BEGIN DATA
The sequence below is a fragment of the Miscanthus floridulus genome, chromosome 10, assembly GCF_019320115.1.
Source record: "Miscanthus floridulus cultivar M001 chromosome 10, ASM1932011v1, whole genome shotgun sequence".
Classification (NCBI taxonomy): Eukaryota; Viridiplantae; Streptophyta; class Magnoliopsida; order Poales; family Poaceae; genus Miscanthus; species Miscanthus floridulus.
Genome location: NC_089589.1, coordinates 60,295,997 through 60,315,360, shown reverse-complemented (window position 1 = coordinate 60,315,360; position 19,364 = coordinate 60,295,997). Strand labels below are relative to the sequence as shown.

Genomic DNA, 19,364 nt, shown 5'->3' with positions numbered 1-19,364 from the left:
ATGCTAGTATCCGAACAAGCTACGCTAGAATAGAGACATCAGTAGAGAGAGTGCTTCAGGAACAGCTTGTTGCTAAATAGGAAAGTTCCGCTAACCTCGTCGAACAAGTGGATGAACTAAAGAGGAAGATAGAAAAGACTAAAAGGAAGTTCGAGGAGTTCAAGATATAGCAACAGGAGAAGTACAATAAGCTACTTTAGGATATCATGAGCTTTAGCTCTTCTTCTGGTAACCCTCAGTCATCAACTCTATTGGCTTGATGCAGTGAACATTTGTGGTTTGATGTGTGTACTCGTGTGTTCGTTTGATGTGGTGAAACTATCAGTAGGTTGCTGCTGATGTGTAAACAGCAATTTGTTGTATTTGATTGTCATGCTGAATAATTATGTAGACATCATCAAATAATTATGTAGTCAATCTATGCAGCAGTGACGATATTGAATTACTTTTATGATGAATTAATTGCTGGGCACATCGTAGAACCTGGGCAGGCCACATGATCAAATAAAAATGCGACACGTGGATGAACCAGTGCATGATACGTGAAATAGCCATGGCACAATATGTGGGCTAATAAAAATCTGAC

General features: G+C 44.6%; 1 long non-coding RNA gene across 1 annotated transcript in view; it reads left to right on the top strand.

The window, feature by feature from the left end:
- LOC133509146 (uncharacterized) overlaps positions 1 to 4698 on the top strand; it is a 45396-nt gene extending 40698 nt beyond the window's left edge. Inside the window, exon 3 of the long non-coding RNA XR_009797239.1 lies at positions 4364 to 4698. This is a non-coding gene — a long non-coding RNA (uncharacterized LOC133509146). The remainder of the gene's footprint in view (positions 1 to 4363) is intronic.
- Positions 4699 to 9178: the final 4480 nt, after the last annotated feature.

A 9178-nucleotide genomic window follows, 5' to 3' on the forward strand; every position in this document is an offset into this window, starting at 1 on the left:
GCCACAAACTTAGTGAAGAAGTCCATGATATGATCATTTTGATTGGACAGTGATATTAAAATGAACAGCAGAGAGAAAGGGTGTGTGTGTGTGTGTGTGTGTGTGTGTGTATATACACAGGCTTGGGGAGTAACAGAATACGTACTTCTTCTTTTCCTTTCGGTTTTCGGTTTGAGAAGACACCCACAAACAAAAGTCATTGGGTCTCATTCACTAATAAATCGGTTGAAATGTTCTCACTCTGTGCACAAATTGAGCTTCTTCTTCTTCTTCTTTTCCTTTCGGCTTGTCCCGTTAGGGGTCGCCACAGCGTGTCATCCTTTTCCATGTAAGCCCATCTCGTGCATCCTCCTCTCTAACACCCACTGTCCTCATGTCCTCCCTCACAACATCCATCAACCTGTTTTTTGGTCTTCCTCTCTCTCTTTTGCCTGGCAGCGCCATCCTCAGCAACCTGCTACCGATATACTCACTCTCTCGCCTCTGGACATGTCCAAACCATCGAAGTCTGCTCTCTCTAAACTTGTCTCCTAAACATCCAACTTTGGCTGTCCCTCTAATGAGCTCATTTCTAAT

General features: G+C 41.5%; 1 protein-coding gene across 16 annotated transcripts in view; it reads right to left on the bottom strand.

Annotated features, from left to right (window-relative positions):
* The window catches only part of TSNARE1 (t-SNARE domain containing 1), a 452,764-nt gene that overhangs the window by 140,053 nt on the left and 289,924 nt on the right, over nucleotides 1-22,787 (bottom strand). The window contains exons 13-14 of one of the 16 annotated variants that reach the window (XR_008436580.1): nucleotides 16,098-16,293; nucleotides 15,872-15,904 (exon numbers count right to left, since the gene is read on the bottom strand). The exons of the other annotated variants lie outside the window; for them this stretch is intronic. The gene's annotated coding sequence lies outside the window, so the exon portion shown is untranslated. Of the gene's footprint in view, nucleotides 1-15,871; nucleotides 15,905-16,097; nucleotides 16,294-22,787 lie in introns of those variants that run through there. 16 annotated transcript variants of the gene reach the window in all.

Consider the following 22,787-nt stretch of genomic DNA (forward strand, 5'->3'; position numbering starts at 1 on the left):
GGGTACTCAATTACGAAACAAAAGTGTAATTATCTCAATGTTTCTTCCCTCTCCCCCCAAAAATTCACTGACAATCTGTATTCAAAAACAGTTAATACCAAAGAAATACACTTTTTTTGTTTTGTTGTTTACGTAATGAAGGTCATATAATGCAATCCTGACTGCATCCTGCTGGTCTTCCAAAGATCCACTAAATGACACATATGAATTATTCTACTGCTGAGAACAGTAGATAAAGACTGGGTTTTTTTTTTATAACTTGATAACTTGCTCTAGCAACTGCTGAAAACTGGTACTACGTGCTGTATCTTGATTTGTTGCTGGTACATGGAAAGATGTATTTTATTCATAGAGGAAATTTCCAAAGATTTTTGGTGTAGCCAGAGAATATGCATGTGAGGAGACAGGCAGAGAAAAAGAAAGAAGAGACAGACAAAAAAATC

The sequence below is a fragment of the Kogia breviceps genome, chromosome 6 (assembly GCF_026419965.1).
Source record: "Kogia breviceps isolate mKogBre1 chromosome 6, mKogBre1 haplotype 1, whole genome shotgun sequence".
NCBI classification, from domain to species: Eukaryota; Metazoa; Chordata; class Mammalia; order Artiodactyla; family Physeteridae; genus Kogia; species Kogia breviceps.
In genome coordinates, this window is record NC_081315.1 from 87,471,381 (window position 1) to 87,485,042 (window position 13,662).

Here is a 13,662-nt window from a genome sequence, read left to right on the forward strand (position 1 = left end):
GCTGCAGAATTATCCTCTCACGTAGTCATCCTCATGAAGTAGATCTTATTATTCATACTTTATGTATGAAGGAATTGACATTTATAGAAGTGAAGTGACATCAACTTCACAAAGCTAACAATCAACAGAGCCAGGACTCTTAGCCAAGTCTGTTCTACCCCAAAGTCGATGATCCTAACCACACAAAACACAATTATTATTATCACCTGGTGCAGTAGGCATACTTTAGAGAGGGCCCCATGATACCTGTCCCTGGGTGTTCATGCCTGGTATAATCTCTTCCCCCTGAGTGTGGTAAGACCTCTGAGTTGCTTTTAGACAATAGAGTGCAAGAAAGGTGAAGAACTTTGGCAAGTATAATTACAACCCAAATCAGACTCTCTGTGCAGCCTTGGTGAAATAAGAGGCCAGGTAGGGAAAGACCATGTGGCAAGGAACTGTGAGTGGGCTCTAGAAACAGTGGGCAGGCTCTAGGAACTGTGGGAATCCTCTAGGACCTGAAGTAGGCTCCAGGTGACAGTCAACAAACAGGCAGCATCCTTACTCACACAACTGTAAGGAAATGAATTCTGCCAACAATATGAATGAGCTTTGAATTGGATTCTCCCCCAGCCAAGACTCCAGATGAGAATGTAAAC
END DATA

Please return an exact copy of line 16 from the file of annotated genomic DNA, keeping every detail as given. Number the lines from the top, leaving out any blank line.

Consider the following 22,787-nt stretch of genomic DNA (forward strand, 5'->3'; position numbering starts at 1 on the left):